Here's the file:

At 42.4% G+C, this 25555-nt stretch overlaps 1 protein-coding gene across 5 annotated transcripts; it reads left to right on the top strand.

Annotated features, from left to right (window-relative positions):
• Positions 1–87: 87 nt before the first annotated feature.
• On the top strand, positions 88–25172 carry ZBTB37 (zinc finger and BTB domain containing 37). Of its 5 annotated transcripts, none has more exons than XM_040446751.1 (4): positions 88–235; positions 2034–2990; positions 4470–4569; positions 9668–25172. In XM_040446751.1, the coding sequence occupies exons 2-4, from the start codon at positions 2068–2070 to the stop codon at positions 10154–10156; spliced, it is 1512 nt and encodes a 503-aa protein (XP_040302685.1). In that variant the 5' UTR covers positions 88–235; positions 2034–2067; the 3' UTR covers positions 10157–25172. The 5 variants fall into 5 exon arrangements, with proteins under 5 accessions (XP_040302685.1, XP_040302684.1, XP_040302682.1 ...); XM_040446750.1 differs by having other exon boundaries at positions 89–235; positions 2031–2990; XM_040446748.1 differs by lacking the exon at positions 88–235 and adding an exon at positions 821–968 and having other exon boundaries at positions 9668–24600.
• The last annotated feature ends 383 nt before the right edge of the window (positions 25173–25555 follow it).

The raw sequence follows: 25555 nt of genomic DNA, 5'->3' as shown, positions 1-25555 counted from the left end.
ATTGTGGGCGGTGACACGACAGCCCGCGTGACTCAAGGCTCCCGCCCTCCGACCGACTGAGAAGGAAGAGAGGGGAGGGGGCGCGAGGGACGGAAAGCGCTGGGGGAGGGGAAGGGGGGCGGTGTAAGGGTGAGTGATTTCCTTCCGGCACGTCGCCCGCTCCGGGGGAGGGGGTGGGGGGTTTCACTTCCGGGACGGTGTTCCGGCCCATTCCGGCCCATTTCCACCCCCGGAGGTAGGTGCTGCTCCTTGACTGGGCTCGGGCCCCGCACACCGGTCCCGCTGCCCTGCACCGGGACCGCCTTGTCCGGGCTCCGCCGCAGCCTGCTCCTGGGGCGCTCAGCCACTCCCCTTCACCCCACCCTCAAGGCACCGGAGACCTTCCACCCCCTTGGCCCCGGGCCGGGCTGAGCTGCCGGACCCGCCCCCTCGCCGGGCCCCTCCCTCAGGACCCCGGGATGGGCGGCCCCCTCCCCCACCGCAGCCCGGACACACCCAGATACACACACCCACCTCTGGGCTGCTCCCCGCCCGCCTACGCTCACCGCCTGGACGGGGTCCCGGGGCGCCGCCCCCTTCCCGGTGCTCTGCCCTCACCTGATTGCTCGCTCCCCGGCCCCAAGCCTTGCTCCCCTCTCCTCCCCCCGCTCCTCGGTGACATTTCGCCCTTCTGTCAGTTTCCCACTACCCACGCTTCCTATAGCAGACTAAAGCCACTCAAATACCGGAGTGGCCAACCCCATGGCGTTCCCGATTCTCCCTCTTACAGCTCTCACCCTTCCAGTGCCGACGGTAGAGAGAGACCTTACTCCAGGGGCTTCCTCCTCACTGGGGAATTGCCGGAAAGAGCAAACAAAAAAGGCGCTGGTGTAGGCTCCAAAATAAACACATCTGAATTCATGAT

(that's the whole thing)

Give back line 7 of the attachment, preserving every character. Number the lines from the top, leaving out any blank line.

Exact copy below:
ATTGTGGGCGGTGACACGACAGCCCGCGTGACTCAAGGCTCCCGCCCTCCGACCGACTGAGAAGGAAGAGAGGGGAGGGGGCGCGAGGGACGGAAAGCGCTGGGGGAGGGGAAGGGGGGCGGTGTAAGGGTGAGTGATTTCCTTCCGGCACGTCGCCCGCTCCGGGGGAGGGGGTGGGGGGTTTCACTTCCGGGACGGTGTTCCGGCCCATTCCGGCCCATTTCCACCCCCGGAGGTAGGTGCTGCTCCTTGACTGGGCTCGGGCCCCGCACACCGGTCCCGCTGCCCTGCACCGGGACCGCCTTGTCCGGGCTCCGCCGCAGCCTGCTCCTGGGGCGCTCAGCCACTCCCCTTCACCCCACCCTCAAGGCACCGGAGACCTTCCACCCCCTTGGCCCCGGGCCGGGCTGAGCTGCCGGACCCGCCCCCTCGCCGGGCCCCTCCCTCAGGACCCCGGGATGGGCGGCCCCCTCCCCCACCGCAGCCCGGACACACCCAGATACACACACCCACCTCTGGGCTGCTCCCCGCCCGCCTACGCTCACCGCCTGGACGGGGTCCCGGGGCGCCGCCCCCTTCCCGGTGCTCTGCCCTCACCTGATTGCTCGCTCCCCGGCCCCAAGCCTTGCTCCCCTCTCCTCCCCCCGCTCCTCGGTGACATTTCGCCCTTCTGTCAGTTTCCCACTACCCACGCTTCCTATAGCAGACTAAAGCCACTCAAATACCGGAGTGGCCAACCCCATGGCGTTCCCGATTCTCCCTCTTACAGCTCTCACCCTTCCAGTGCCGACGGTAGAGAGAGACCTTACTCCAGGGGCTTCCTCCTCACTGGGGAATTGCCGGAAAGAGCAAACAAAAAAGGCGCTGGTGTAGGCTCCAAAATAAACACATCTGAATTCATGAT